The short end of the Treasury market faces a challenge this week, with dealers scheduled to gulp down almost $50 billion of notes and bills before heading home for Thursday's turkey dinners.
Because of the holiday, the Treasury is squeezing three auctions into the first two days of the week. It will sell $23.6 billion of three-and six-month bills and $15 billion of two-year notes today, and $10.75 billion of five-year notes tomorrow.
Traders and analysts say the shortened week and the thin flows that are characteristic of trading around a holiday will make it more difficult to distribute the new securities and could generate additional price declines going into the auctions.
"My gut feeling is there will be a downward bias because of the supply, and because the area where it's coming, the short and intermediate area, has been most heavily hit," said Douglas Schindewolf, a money market economist at Smith Barney, Harris Upham.
Short-term prices have raced lower in recent weeks because stronger economic reports have convinced traders the Federal Reserve will hold monetary policy steady.
Some traders argued that short-term prices have cheapened up enough and the auctions can come without much more concession.
Late Friday, the two-year notes to be auctioned today were yielding 4.69% in when-issued trading and the five-year note to be sold tomorrow were bid at 6. 1 0%.
Traders said the two-year note's spread of 169 basis points over the funds rate looked attractive.
"At these levels, we've probably built in most of the uncertainties," a government coupon trader said. But Kathleen Camilli, chief economist at Maria Fiorini Ramirez Inc., said that 169-basis-point spread over funds is well below the 200-basis-point spread two-year notes were trading at last spring, when the economy seemed to be picking up steam and traders were worried the Fed might start to tighten policy.
Camilli said the short end might get some help ahead of the auctions, though, from the renewed tensions in European currency markets.
Sweden's decision Thursday to float its currency, the krona, led to speculation that weak currencies in the European monetary grid might be revalued over the weekend.
If a realignment creates turmoil in the foreign exchange markets, the dollar and dollar-denominated securities could benefit from a flight to quality, analysts said. Such a realignment would also bolster the German mark, clearing the way for German rate cuts, which would be another positive for the short end of the Treasury market.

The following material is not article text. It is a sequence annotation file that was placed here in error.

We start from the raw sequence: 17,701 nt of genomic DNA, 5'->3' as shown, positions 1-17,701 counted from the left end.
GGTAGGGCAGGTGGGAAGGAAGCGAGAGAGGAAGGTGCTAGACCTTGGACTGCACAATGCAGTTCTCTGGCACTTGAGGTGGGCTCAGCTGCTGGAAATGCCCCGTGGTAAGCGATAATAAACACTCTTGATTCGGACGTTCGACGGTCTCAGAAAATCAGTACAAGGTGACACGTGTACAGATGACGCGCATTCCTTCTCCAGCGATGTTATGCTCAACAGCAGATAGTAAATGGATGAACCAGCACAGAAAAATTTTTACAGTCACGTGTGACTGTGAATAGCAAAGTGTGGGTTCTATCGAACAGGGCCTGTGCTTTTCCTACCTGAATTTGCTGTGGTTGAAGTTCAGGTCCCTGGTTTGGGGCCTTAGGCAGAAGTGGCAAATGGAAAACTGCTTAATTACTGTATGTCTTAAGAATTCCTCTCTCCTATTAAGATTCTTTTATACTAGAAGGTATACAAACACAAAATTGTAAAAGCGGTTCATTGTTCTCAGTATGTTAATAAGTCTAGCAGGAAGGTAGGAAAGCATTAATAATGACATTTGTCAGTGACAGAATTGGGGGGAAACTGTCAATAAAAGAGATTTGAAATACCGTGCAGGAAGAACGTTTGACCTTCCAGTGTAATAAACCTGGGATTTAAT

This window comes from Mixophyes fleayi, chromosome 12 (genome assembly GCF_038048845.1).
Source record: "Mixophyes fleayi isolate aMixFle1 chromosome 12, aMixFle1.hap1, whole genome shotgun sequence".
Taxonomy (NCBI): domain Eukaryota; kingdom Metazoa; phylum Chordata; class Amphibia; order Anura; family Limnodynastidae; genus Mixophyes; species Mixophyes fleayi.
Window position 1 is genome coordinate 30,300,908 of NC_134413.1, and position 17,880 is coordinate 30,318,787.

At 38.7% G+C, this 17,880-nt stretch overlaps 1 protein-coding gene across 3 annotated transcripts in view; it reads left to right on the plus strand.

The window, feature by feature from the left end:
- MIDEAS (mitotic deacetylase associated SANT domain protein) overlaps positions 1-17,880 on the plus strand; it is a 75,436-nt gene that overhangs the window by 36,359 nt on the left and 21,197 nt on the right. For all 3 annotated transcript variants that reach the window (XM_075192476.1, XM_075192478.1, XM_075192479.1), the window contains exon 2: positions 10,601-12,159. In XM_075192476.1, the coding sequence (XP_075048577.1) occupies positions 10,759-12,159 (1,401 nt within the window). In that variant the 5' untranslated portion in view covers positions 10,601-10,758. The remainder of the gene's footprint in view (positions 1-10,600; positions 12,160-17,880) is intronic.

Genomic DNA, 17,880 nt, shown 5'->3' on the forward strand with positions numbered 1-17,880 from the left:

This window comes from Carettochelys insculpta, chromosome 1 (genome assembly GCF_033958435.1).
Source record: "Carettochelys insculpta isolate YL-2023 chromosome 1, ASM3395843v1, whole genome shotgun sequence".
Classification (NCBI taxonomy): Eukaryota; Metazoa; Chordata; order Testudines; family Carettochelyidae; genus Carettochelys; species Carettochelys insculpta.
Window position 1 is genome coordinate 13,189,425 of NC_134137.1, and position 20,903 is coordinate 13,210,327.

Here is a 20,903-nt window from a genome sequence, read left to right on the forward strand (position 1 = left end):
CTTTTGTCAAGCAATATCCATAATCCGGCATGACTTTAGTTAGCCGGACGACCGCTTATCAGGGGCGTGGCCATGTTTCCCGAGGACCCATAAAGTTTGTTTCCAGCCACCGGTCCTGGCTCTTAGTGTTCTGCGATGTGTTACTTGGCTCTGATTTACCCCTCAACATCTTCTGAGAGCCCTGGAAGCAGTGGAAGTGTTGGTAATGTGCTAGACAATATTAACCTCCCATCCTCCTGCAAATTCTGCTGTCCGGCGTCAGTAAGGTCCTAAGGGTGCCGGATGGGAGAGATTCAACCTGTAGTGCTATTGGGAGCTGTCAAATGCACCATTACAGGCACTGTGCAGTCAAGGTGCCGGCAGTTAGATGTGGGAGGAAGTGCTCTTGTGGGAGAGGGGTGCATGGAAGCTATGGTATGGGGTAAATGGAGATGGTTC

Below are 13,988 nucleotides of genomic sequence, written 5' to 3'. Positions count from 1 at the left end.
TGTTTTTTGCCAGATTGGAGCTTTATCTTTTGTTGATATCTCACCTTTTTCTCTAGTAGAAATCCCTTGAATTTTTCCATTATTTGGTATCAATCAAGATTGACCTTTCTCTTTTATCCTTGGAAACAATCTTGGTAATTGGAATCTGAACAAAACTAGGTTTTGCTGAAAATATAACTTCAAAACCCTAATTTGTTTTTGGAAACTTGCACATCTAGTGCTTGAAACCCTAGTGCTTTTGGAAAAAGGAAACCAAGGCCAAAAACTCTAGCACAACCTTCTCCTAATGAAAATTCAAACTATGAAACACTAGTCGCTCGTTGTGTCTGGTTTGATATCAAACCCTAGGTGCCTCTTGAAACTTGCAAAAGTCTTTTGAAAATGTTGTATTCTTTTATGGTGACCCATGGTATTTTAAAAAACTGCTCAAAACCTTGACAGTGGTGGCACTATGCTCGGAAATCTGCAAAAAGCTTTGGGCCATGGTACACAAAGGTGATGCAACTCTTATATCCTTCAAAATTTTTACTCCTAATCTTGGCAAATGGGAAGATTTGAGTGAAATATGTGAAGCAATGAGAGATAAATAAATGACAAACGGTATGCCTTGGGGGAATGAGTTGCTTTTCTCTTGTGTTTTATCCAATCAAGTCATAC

The bond market gets a raft of numbers this week, including November consumer confidence, October durable goods and personal income, and the first revision of third-quarter gross domestic product.
Normally, the GDP revision would be the least interesting of this week's data, but analysts said traders might focus on the report if the already high third-quarter increase is revised higher, as many expect.
If the 2.7% gain reported last month is revised to a 3% increase, the market will take it "poorly," Camilli said.
Schindewolf expects third-quarter output to be revised to 3%, but said the bond market might find a silver lining in that particular cloud.
"To the extent that that suggests the recovery is a little more solidly grounded, that could reduce concerns about the need for fiscal stimulus, and that could be a plus." he said.
The coupon trader argued that the economic outlook had relatively little to do with day-to-day activity in the Treasury market right now. He said the market was waiting for definitive news on the labor market from the next employment report.
In the meantime, "900-pound gorillas" like the central banks and hedge funds are "muscling" the market," the trader said. "It's a very, very treacherous market, and we won't have any clear direction for several weeks or even until the end of the year."
Treasury prices ended narrowly mixed Friday as participants prepared for this week's auctions and tried to assess the impact of a possible realignment of the European monetary grid.
Late in the afternoon, the 30-year bond was up 1/8 to yield 7.53%, and note prices were slightly lower on the day.
Hopes that the dollar would benefit from a realignment of some currencies in the European Monetary System provided some support for short-term prices Friday, traders said.
At the same time, central banks were selling large quantities of Treasury bills and notes, possibly to provide themselves with ammunition for intervening in the foreign exchange markets, which pushed short-term prices lower.
The short end was also feeling the weight of this week's supply.
The long bond, which finished higher on the day, benefited from buying related to Friday's options expiration, traders said.
The December bond futures contract closed unchanged at 103 24/32.
In the cash market, the 7 5/8% 30-year bond was 6/32 higher, at 101-101 6/32, to yield 7.53%.
The 6 3/8% 10-year note fell 1/32 to 96 24/32-96 28/32, to yield 6.81%.
The three-year 5 1/8% note was down 3/32, at 99 25/32-99 27/32, to yield 5.18%.
In when-issued trading, the two-year notes to be auctioned today were yielding 4.69% and the five-year note to be sold tomorrow were bid at 6.10%.
Rates on Treasury bills were mixed, with the three-month bill up four basis points at 3.21%, the six-month bill up three basis points at 3.41% and the year bill unchanged at 3.61%.
Treasury Marlcet Yields
Friday Week Month
3-Month Bill 3.26 3.13 2.99
6-Month Bill 3.49 3.43 3.27
1-Year Bill 3.74 3.65 3.51
2-Year Note 4.62 4.58 4.32
3-Year Note 5.18 5.14 4.86
5-Year Note 6.05 6.02 5.87
7-Year Note 6.45 6.44 6.39
10-Year Note 6.81 6.81 6.80
30-Year Bond 7.53 7.57 7.63
Source: Cantor, Fitzgerald/Telerate